Digitalising health and welfare in Scandinavia

With large public health systems, ageing populations and greater expectations than ever, Scandinavian countries are actively searching for ways to use digital technologies to deliver even better services to all.

Seniors are healthier and live longer than ever. Breakthroughs in medicine and technology help extend lives and fight diseases that used to immobilise or confine people to nursing homes or hospitals. At the same time, advances in ICT make it possible to deliver higher quality healthcare at lower cost, helping to stretch funding to help more people get better and earlier treatment.

In Scandinavia, where healthcare is largely delivered via public health systems financed by welfare states, the introduction of digital technologies in the health sector is a significant opportunity to deliver more and better care for less – and a means to reduce inequalities. Telenor in Norway and other Telenor Group companies active in the Internet of Things (IoT) space are developing solutions to help accelerate the digitalization of health and welfare in Scandinavia and beyond.

Healthcare represents 10,5% (NOK 326 billion in 2016) of the Norwegian national budget and is the country’s largest industry with 350,000 employees. Only 23 % of 140,000 employees in hospitals, primarily administrative staff, use mobile phones as a work tool. To help connect and digitalize the sector, Telenor is focussing on three areas: Mobile Workflow, Remote Patient Monitoring and Smart hospital buildings.

Demo of mobile patient records by Naeem Zahid, Telenor’s own surgeon who works on e-health initiatives for Telenor Norway (far left), to (from right to left) Tor Arne Viksjø, CEO of DIPS, Paul Martin Strand, CEO of Nordland Hospital and Sigve Brekke, Telenor Group CEO.

Mobile workflow

Making critical patient information accessible on mobile devices in hospitals

While hospitals have introduced electronic health records and patient administration systems, many of these systems remain confined to stationary terminals. This leaves medical staff running between patients’ beds and dedicated PCs to search records, check medical results, or to review patient treatment plans. Together with DIPS, the e-health software company that serves 80% of Norwegian hospitals with electronic health records, Telenor is helping bring this information to health workers’ mobile phones. This will increase efficiency and help focus efforts on treatment and follow-up.

Remote Patient Monitoring

Extending the impact of traditional safety alarms through immediacy and involvement

Working closely with more than 150 Norwegian municipalities, Telenor is already the country’s leading provider of digital safety alarms and sensors used by seniors and patients who need the extra safety of being able to easily call for help.  Tryggi is an app for the next of kin of patients with a digital safety alarm. The app checks whether the equipment is connected and gives a notification to a family member or neighbour if the alarm has been activated. Tryggi provides increased safety and more freedom for both users and next of kin.

Read more about Tryggi (in Norwegian)

Enabling patients with non-communicable diseases to avoid travelling for treatment

Patients with chronic diseases are in need of frequent contact with hospitals, and many are required to visit their hospital regularly for treatment – often in addition to an already extensive regimen of logging blood pressure, weight and other vital measurements, and keeping track of medications used or alarms logged in their home equipment. One example is patients with kidney failure receiving dialysis at home, but other chronic diseases affecting lungs, the heart, or diabetes have similar characteristics. These cases represent a significant opportunity for digitalisation, where data can be recorded and transmitted automatically to the hospital. Using a mobile app setup with weight and blood pressure, dialysis patients in Nordland county in Norway can now record their vital data and share them immediately with the hospital. The solution gives a better experience for patients, better overview for hospitals and reduces the risk of human error in the registration process.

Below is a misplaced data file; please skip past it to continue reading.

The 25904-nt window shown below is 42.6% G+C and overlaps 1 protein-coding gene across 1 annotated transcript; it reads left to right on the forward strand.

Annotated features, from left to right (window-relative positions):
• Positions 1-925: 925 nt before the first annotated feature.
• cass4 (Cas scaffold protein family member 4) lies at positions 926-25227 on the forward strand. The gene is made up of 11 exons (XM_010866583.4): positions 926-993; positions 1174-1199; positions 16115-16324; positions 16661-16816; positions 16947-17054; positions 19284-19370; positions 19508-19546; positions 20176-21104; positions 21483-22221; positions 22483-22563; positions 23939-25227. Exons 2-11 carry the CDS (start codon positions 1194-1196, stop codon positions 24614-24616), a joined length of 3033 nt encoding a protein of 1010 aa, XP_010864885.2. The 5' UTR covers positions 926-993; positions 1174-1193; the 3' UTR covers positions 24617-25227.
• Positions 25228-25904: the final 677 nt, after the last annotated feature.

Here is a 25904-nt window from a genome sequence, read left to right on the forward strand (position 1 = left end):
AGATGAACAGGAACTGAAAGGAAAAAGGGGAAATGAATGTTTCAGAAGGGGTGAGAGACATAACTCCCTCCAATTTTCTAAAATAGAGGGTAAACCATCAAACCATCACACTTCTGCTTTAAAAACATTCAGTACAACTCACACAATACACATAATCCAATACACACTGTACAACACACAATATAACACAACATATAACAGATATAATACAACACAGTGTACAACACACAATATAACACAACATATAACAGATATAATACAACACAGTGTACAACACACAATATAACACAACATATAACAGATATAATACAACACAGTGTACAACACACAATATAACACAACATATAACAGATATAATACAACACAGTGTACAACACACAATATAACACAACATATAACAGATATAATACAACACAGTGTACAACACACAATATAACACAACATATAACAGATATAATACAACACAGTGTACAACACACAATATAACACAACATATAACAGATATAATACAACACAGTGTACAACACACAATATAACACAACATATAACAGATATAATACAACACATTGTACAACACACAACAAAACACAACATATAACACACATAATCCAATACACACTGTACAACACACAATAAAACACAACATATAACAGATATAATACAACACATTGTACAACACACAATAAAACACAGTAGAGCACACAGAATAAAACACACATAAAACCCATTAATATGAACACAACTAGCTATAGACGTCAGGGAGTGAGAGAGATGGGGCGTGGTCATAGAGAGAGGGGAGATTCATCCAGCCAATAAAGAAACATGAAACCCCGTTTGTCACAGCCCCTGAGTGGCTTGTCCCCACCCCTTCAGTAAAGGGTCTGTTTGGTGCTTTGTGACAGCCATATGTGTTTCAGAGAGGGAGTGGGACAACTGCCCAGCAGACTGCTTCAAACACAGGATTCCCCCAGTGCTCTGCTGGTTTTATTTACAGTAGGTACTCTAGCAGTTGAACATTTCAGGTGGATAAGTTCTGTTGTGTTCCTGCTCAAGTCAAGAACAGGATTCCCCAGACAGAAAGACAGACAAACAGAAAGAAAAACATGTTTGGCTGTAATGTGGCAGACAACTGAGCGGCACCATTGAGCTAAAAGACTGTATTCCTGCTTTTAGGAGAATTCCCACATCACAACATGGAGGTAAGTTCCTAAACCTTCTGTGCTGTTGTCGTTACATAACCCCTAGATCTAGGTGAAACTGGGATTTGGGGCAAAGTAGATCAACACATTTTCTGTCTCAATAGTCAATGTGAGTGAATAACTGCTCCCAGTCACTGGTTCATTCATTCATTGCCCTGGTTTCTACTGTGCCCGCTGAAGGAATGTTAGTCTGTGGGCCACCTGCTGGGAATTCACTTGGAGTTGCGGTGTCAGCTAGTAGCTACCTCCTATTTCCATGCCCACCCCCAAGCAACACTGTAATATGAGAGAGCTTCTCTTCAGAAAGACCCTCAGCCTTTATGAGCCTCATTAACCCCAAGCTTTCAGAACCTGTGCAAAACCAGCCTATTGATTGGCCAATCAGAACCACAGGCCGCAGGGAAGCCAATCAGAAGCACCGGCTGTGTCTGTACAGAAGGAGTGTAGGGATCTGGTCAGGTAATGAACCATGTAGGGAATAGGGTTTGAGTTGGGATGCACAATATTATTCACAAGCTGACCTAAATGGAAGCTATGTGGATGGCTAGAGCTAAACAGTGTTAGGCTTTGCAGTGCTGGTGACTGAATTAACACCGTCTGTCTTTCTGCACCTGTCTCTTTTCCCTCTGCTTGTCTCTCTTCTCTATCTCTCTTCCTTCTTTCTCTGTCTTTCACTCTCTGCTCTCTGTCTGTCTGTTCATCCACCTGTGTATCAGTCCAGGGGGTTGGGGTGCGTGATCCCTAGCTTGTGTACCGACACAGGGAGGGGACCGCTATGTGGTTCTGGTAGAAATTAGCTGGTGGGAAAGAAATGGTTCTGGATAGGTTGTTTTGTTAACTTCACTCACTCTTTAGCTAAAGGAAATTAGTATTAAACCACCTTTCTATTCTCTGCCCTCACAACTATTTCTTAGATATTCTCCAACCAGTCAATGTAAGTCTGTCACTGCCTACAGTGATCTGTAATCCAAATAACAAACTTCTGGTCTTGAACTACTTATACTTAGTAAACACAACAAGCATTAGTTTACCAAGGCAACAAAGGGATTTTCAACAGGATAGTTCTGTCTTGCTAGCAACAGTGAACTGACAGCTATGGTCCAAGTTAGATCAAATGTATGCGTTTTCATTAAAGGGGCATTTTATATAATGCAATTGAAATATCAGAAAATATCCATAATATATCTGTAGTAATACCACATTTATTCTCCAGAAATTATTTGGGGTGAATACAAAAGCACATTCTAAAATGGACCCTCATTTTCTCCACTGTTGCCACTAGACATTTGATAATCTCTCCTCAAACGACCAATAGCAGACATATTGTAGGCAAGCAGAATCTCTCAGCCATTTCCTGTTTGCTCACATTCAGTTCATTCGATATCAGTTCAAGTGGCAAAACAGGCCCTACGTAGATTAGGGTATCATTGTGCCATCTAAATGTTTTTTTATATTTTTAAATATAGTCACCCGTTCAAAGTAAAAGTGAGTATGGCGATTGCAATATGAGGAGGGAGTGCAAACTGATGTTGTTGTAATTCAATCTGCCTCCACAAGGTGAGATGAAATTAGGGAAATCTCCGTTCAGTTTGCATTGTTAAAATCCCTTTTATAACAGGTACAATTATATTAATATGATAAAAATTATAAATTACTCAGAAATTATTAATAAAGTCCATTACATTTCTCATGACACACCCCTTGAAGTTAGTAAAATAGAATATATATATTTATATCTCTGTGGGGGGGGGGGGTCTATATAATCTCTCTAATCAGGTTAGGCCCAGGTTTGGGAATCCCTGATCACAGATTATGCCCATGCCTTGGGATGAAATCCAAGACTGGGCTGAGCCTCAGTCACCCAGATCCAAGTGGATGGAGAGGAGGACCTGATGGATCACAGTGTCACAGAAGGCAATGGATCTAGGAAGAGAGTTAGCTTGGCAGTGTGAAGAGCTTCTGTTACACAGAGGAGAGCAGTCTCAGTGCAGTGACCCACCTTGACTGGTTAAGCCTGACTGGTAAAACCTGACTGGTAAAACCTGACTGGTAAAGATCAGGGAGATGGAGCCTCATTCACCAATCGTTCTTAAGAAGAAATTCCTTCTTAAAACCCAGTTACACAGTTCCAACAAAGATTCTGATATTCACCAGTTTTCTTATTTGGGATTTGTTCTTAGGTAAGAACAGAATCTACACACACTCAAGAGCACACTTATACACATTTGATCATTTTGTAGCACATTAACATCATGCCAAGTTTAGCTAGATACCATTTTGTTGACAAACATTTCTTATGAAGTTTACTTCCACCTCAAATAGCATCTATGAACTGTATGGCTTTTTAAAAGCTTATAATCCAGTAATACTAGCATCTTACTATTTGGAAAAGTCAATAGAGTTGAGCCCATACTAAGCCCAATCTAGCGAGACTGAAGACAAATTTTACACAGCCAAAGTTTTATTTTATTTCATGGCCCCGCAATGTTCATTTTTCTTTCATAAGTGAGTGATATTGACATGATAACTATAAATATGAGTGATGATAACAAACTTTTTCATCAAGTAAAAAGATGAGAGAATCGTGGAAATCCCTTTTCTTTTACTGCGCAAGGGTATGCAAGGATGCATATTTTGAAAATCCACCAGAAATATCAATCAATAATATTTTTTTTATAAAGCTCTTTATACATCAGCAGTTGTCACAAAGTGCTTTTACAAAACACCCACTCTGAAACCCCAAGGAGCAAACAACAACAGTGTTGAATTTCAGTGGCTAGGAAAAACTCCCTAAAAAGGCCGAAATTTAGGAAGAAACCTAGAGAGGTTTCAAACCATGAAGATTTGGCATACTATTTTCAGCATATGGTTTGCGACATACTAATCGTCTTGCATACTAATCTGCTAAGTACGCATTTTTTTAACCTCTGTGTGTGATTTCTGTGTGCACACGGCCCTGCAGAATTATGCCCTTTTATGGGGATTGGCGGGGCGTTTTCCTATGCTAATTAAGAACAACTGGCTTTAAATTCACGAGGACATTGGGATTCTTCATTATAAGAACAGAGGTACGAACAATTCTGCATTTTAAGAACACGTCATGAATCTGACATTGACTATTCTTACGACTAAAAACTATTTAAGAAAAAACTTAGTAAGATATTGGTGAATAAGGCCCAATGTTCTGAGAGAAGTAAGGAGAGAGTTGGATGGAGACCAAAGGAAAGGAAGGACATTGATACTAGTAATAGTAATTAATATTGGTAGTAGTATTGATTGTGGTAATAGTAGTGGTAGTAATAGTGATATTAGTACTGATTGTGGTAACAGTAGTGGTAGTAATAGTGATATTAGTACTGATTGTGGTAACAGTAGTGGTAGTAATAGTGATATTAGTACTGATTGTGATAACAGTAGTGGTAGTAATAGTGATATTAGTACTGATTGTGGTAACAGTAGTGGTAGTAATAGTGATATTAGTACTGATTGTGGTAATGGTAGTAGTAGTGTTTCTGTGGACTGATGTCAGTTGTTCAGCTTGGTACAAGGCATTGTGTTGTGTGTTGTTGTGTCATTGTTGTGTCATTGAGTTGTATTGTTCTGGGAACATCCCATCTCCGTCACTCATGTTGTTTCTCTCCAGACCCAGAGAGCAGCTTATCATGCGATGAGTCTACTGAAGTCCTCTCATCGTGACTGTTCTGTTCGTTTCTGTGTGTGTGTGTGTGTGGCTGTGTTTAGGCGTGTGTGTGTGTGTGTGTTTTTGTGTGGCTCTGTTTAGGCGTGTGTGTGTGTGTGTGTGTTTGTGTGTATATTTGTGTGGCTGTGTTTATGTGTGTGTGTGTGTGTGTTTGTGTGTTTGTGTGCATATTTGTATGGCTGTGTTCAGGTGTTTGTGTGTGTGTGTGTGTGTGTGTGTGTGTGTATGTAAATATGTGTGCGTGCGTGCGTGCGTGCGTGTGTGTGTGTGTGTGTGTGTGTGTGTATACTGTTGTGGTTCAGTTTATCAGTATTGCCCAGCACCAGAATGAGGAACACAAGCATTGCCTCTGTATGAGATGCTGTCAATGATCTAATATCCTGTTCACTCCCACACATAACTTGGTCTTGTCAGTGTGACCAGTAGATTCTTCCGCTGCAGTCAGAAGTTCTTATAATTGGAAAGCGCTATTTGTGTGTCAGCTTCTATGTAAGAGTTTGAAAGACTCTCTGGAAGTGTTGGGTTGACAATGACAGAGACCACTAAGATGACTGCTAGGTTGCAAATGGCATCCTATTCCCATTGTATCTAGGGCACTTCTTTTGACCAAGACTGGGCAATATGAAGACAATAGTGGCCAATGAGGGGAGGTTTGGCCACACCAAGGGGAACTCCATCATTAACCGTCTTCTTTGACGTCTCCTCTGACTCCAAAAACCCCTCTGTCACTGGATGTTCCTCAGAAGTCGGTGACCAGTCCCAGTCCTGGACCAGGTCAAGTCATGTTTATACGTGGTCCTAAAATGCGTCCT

Read more about distance treatment

Helping seniors stay at home for longer with smart home solutions

The development of smart home solutions represents a significant opportunity not only for tech-savvy families and geeks: it also means that relatively healthy seniors can continue active and independent lives in the comfort of their own home, knowing that the house remains safe and cared for by smart IoT solutions. When lights, locks and temperatures are controlled digitally and can be activated for instance by voice control, smart home solutions become tools of empowerment.

Smart hospital buildings

Telenor is the main telephony provider for all Norwegian hospitals, and works with partners in the IoT and smart building sectors to make the running of hospital buildings smarter, safer and more sustainable. At present, smart building projects are piloted in regular office buildings in Norway. Using big data and analytics to accelerate health

Supporting healthcare professionals in predicting and diagnosing disease using big data

Mobile networks contain vast amounts of information. With sufficient anonymisation, this data can be turned into movement patterns and – combined with other data sources – provide powerful prediction models for disease spread and outbreak. Telenor has piloted such studies with local authorities and academic partners, such as Harvard University, in a study on the spread of dengue fever in Pakistan. A similar study is under way in Thailand, Bangladesh and Myanmar on multi-resistant malaria. Further applications of our mobility analytics platform are being explored.

Read more about big data for social good